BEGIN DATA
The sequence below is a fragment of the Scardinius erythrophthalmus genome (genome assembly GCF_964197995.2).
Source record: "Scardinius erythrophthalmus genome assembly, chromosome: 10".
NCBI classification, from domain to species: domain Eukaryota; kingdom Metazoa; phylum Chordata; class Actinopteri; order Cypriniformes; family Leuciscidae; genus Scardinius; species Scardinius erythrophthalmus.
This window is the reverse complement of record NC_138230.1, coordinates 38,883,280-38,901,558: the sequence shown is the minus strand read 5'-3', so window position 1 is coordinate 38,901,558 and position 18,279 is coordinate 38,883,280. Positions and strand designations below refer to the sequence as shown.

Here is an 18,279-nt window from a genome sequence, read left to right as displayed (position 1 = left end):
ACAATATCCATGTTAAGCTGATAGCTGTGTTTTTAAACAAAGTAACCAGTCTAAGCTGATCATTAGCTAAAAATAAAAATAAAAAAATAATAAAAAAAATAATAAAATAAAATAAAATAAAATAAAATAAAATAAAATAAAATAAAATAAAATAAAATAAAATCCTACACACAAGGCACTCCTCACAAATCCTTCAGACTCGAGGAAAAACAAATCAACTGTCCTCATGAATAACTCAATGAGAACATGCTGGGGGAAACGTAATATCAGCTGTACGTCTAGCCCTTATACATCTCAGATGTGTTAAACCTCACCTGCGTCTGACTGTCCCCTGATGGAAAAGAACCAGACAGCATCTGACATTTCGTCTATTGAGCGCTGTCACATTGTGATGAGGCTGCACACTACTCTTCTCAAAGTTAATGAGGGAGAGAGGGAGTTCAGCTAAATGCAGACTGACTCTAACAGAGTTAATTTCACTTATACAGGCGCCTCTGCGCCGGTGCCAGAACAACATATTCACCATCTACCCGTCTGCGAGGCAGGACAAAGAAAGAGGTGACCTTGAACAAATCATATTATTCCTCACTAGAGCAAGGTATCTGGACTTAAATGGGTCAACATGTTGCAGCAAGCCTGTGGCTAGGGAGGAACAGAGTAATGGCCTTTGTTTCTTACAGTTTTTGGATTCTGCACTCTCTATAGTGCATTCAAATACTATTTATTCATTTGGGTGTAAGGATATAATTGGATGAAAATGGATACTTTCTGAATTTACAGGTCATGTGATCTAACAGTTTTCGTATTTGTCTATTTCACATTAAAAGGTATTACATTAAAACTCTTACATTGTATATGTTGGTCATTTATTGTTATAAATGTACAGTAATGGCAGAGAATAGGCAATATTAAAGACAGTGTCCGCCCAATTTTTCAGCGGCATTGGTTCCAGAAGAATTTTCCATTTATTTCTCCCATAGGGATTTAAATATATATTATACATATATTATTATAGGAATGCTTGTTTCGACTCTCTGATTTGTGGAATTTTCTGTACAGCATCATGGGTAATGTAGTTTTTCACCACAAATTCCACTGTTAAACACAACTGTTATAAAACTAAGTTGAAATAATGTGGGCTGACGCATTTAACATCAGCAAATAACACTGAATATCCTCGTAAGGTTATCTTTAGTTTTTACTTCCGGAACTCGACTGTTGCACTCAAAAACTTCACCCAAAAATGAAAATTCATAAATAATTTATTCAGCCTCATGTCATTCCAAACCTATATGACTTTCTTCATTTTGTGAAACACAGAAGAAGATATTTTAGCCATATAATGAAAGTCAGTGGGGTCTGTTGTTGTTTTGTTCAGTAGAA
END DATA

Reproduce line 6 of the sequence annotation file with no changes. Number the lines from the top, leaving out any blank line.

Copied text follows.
ACAATATCCATGTTAAGCTGATAGCTGTGTTTTTAAACAAAGTAACCAGTCTAAGCTGATCATTAGCTAAAAATAAAAATAAAAAAATAATAAAAAAAATAATAAAATAAAATAAAATAAAATAAAATAAAATAAAATAAAATAAAATAAAATAAAATAAAATCCTACACACAAGGCACTCCTCACAAATCCTTCAGACTCGAGGAAAAACAAATCAACTGTCCTCATGAATAACTCAATGAGAACATGCTGGGGGAAACGTAATATCAGCTGTACGTCTAGCCCTTATACATCTCAGATGTGTTAAACCTCACCTGCGTCTGACTGTCCCCTGATGGAAAAGAACCAGACAGCATCTGACATTTCGTCTATTGAGCGCTGTCACATTGTGATGAGGCTGCACACTACTCTTCTCAAAGTTAATGAGGGAGAGAGGGAGTTCAGCTAAATGCAGACTGACTCTAACAGAGTTAATTTCACTTATACAGGCGCCTCTGCGCCGGTGCCAGAACAACATATTCACCATCTACCCGTCTGCGAGGCAGGACAAAGAAAGAGGTGACCTTGAACAAATCATATTATTCCTCACTAGAGCAAGGTATCTGGACTTAAATGGGTCAACATGTTGCAGCAAGCCTGTGGCTAGGGAGGAACAGAGTAATGGCCTTTGTTTCTTACAGTTTTTGGATTCTGCACTCTCTATAGTGCATTCAAATACTATTTATTCATTTGGGTGTAAGGATATAATTGGATGAAAATGGATACTTTCTGAATTTACAGGTCATGTGATCTAACAGTTTTCGTATTTGTCTATTTCACATTAAAAGGTATTACATTAAAACTCTTACATTGTATATGTTGGTCATTTATTGTTATAAATGTACAGTAATGGCAGAGAATAGGCAATATTAAAGACAGTGTCCGCCCAATTTTTCAGCGGCATTGGTTCCAGAAGAATTTTCCATTTATTTCTCCCATAGGGATTTAAATATATATTATACATATATTATTATAGGAATGCTTGTTTCGACTCTCTGATTTGTGGAATTTTCTGTACAGCATCATGGGTAATGTAGTTTTTCACCACAAATTCCACTGTTAAACACAACTGTTATAAAACTAAGTTGAAATAATGTGGGCTGACGCATTTAACATCAGCAAATAACACTGAATATCCTCGTAAGGTTATCTTTAGTTTTTACTTCCGGAACTCGACTGTTGCACTCAAAAACTTCACCCAAAAATGAAAATTCATAAATAATTTATTCAGCCTCATGTCATTCCAAACCTATATGACTTTCTTCATTTTGTGAAACACAGAAGAAGATATTTTAGCCATATAATGAAAGTCAGTGGGGTCTGTTGTTGTTTTGTTCAGTAGAA